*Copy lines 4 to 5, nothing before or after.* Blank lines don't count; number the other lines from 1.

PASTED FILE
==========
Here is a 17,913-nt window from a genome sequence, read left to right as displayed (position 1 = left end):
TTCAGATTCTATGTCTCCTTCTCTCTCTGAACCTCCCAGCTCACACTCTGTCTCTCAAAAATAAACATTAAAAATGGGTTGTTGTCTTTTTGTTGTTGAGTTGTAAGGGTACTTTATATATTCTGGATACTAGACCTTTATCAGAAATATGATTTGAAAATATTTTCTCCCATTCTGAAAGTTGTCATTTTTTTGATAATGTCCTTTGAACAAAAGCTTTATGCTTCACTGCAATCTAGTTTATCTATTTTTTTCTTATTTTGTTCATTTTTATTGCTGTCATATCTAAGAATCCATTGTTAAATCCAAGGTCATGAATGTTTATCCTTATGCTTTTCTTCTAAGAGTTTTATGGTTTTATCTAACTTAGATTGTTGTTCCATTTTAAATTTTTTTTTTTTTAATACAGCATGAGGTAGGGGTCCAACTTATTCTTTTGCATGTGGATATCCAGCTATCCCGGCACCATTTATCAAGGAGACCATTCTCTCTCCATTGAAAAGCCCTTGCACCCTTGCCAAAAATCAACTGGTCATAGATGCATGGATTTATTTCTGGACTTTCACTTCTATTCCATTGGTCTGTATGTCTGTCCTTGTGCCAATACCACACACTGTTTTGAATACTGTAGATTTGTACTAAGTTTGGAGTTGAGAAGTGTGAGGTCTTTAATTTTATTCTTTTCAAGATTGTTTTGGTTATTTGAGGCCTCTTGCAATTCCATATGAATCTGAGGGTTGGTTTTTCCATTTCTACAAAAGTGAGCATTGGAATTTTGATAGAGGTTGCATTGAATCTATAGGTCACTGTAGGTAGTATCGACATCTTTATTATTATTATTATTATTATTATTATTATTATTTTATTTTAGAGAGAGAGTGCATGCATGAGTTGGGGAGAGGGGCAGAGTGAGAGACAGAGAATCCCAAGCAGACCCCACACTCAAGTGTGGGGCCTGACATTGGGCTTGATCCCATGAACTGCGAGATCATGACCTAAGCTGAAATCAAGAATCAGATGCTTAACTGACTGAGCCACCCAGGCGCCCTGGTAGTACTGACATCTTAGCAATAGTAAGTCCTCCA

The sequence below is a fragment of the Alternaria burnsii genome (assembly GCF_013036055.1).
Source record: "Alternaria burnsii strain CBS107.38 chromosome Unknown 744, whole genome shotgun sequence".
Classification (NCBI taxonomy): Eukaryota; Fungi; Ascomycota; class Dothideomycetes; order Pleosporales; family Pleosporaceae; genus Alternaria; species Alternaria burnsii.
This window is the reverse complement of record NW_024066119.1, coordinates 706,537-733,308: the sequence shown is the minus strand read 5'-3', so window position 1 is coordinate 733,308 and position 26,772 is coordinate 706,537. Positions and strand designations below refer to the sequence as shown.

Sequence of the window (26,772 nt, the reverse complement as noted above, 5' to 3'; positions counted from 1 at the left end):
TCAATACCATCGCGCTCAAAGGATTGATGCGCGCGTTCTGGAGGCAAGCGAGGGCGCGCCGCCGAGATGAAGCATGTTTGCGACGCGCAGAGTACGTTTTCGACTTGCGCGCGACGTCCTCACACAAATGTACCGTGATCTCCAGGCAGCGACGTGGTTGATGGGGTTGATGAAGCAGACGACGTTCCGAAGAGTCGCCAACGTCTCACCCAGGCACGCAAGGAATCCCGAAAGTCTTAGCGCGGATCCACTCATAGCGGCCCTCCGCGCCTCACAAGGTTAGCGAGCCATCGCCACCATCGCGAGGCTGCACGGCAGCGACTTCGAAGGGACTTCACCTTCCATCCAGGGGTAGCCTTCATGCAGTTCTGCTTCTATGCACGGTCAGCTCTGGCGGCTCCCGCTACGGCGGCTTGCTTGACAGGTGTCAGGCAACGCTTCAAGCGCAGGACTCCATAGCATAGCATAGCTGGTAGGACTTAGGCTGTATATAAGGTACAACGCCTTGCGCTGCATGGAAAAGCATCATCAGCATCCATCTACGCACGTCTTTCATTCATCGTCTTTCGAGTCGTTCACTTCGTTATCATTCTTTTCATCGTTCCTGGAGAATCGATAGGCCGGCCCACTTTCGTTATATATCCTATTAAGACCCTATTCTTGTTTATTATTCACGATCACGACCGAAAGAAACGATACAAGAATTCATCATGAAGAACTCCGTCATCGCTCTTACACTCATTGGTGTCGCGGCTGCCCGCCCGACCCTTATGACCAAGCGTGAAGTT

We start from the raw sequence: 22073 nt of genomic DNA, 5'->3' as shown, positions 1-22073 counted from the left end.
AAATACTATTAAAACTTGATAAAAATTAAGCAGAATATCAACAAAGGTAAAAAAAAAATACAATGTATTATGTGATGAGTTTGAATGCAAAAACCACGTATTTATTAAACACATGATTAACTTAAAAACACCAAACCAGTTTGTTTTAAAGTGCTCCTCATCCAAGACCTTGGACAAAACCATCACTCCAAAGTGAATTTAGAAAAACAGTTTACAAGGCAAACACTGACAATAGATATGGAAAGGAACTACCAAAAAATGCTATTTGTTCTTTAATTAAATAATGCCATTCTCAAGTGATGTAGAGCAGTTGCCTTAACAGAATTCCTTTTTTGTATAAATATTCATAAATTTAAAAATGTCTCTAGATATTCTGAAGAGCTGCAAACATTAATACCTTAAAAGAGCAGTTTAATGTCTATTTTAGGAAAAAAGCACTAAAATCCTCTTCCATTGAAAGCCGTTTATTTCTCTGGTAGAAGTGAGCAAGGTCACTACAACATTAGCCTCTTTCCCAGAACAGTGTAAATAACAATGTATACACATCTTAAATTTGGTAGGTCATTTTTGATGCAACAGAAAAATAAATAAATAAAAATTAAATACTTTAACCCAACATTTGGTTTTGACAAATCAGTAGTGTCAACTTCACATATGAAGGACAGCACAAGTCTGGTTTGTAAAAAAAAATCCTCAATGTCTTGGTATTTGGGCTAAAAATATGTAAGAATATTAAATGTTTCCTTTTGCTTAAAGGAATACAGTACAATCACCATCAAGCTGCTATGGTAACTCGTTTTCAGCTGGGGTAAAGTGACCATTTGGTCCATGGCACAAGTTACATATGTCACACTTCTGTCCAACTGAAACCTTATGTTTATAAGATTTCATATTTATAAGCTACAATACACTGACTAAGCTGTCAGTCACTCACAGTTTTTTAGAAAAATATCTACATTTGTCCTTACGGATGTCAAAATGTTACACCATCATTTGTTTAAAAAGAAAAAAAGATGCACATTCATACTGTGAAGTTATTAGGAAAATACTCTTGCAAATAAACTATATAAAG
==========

Source record: "Alternaria burnsii strain CBS107.38 chromosome Unknown 744, whole genome shotgun sequence".
Classification (NCBI taxonomy): Eukaryota; Fungi; Ascomycota; class Dothideomycetes; order Pleosporales; family Pleosporaceae; genus Alternaria; species Alternaria burnsii.